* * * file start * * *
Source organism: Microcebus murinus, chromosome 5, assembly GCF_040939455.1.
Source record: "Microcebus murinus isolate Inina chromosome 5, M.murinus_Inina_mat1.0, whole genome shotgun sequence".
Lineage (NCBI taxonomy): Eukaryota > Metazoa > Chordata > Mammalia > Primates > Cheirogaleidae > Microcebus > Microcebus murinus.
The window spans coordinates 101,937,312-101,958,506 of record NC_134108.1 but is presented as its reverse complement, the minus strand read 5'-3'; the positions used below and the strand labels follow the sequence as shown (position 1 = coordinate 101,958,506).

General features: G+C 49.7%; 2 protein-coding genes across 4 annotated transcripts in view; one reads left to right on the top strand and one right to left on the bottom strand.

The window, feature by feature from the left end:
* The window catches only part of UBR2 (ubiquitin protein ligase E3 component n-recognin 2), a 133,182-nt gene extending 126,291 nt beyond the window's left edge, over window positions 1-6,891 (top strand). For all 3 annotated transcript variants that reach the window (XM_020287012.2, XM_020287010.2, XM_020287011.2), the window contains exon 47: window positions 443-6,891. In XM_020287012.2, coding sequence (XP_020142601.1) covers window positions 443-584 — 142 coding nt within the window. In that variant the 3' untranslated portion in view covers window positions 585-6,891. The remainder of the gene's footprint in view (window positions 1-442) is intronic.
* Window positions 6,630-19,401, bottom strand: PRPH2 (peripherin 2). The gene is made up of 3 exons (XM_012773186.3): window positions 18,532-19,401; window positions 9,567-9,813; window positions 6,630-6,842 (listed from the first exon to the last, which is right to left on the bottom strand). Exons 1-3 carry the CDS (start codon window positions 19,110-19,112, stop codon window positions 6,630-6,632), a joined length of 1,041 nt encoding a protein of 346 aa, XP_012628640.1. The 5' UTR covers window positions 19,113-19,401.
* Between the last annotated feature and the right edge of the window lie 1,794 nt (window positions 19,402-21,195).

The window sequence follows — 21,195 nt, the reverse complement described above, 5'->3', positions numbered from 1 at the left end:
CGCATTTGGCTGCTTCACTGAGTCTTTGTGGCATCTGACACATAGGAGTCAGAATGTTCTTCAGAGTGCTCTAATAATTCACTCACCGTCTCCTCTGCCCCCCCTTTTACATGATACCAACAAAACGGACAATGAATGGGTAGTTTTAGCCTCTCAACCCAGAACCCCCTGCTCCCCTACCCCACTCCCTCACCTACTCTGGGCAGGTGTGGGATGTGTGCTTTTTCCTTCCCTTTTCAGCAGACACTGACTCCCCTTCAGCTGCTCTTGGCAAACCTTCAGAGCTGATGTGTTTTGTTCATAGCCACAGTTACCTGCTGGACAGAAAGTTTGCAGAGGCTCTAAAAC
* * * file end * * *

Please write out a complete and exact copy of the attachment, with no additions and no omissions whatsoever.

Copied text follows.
Source organism: Microcebus murinus, chromosome 5, assembly GCF_040939455.1.
Source record: "Microcebus murinus isolate Inina chromosome 5, M.murinus_Inina_mat1.0, whole genome shotgun sequence".
Lineage (NCBI taxonomy): Eukaryota > Metazoa > Chordata > Mammalia > Primates > Cheirogaleidae > Microcebus > Microcebus murinus.
The window spans coordinates 101,937,312-101,958,506 of record NC_134108.1 but is presented as its reverse complement, the minus strand read 5'-3'; the positions used below and the strand labels follow the sequence as shown (position 1 = coordinate 101,958,506).

General features: G+C 49.7%; 2 protein-coding genes across 4 annotated transcripts in view; one reads left to right on the top strand and one right to left on the bottom strand.

The window, feature by feature from the left end:
* The window catches only part of UBR2 (ubiquitin protein ligase E3 component n-recognin 2), a 133,182-nt gene extending 126,291 nt beyond the window's left edge, over window positions 1-6,891 (top strand). For all 3 annotated transcript variants that reach the window (XM_020287012.2, XM_020287010.2, XM_020287011.2), the window contains exon 47: window positions 443-6,891. In XM_020287012.2, coding sequence (XP_020142601.1) covers window positions 443-584 — 142 coding nt within the window. In that variant the 3' untranslated portion in view covers window positions 585-6,891. The remainder of the gene's footprint in view (window positions 1-442) is intronic.
* Window positions 6,630-19,401, bottom strand: PRPH2 (peripherin 2). The gene is made up of 3 exons (XM_012773186.3): window positions 18,532-19,401; window positions 9,567-9,813; window positions 6,630-6,842 (listed from the first exon to the last, which is right to left on the bottom strand). Exons 1-3 carry the CDS (start codon window positions 19,110-19,112, stop codon window positions 6,630-6,632), a joined length of 1,041 nt encoding a protein of 346 aa, XP_012628640.1. The 5' UTR covers window positions 19,113-19,401.
* Between the last annotated feature and the right edge of the window lie 1,794 nt (window positions 19,402-21,195).

The window sequence follows — 21,195 nt, the reverse complement described above, 5'->3', positions numbered from 1 at the left end:
CGCATTTGGCTGCTTCACTGAGTCTTTGTGGCATCTGACACATAGGAGTCAGAATGTTCTTCAGAGTGCTCTAATAATTCACTCACCGTCTCCTCTGCCCCCCCTTTTACATGATACCAACAAAACGGACAATGAATGGGTAGTTTTAGCCTCTCAACCCAGAACCCCCTGCTCCCCTACCCCACTCCCTCACCTACTCTGGGCAGGTGTGGGATGTGTGCTTTTTCCTTCCCTTTTCAGCAGACACTGACTCCCCTTCAGCTGCTCTTGGCAAACCTTCAGAGCTGATGTGTTTTGTTCATAGCCACAGTTACCTGCTGGACAGAAAGTTTGCAGAGGCTCTAAAAC